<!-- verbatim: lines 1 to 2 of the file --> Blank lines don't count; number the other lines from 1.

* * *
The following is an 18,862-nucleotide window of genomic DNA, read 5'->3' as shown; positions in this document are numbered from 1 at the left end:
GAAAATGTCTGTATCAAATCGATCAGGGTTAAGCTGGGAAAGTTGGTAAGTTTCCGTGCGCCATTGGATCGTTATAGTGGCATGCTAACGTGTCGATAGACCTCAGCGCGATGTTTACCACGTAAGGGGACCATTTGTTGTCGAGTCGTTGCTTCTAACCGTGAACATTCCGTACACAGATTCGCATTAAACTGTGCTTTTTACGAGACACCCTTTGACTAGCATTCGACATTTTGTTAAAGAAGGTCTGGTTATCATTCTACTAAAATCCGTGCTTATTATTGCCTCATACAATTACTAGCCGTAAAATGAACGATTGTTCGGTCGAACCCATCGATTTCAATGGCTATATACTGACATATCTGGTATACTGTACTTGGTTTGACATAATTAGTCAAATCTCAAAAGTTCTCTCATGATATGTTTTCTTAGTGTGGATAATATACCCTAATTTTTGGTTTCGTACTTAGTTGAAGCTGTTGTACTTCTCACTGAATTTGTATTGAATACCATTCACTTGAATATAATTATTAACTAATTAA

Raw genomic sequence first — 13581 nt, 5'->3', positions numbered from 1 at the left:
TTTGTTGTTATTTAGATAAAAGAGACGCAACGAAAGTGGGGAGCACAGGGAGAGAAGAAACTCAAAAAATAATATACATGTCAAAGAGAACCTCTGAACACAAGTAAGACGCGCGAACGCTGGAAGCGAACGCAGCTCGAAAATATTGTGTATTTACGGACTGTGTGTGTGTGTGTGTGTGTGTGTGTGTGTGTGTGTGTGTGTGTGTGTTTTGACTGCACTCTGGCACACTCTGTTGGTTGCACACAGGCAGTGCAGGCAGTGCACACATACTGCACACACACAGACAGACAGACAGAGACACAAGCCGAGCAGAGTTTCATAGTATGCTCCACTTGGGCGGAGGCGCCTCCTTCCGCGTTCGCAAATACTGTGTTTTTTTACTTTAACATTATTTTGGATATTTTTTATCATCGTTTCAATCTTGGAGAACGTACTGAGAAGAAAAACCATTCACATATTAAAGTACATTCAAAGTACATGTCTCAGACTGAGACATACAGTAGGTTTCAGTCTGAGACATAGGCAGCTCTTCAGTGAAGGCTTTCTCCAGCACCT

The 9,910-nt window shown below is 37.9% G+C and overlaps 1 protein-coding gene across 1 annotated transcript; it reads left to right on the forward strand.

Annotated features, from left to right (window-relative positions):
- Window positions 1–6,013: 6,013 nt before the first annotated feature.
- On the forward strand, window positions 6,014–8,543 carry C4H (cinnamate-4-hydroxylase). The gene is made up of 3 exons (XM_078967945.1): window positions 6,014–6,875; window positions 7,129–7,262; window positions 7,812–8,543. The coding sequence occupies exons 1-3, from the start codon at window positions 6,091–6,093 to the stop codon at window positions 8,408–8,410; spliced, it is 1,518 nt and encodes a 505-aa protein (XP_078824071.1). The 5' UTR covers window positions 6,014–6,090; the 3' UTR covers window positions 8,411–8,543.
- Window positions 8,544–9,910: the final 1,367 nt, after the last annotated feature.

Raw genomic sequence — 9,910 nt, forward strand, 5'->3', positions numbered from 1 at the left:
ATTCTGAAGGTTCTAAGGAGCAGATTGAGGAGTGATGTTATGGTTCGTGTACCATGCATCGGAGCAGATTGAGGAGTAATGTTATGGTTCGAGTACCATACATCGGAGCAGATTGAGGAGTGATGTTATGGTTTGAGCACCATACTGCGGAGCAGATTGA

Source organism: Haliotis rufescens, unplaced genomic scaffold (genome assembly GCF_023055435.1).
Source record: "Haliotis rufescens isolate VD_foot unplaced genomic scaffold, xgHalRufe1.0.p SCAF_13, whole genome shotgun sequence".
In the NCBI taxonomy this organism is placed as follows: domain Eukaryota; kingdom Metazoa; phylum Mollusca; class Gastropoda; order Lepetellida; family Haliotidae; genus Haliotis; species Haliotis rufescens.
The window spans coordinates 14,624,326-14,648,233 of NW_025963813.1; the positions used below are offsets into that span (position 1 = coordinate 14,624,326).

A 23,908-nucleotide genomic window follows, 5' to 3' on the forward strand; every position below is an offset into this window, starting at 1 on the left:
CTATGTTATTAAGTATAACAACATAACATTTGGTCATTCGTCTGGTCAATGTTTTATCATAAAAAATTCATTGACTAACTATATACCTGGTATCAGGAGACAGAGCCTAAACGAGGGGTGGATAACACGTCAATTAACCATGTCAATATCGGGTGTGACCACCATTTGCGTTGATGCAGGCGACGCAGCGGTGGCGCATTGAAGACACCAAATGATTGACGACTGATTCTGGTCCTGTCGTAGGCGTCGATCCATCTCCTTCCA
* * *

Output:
The following is an 18,862-nucleotide window of genomic DNA, read 5'->3' as shown; positions in this document are numbered from 1 at the left end:
GAAAATGTCTGTATCAAATCGATCAGGGTTAAGCTGGGAAAGTTGGTAAGTTTCCGTGCGCCATTGGATCGTTATAGTGGCATGCTAACGTGTCGATAGACCTCAGCGCGATGTTTACCACGTAAGGGGACCATTTGTTGTCGAGTCGTTGCTTCTAACCGTGAACATTCCGTACACAGATTCGCATTAAACTGTGCTTTTTACGAGACACCCTTTGACTAGCATTCGACATTTTGTTAAAGAAGGTCTGGTTATCATTCTACTAAAATCCGTGCTTATTATTGCCTCATACAATTACTAGCCGTAAAATGAACGATTGTTCGGTCGAACCCATCGATTTCAATGGCTATATACTGACATATCTGGTATACTGTACTTGGTTTGACATAATTAGTCAAATCTCAAAAGTTCTCTCATGATATGTTTTCTTAGTGTGGATAATATACCCTAATTTTTGGTTTCGTACTTAGTTGAAGCTGTTGTACTTCTCACTGAATTTGTATTGAATACCATTCACTTGAATATAATTATTAACTAATTAA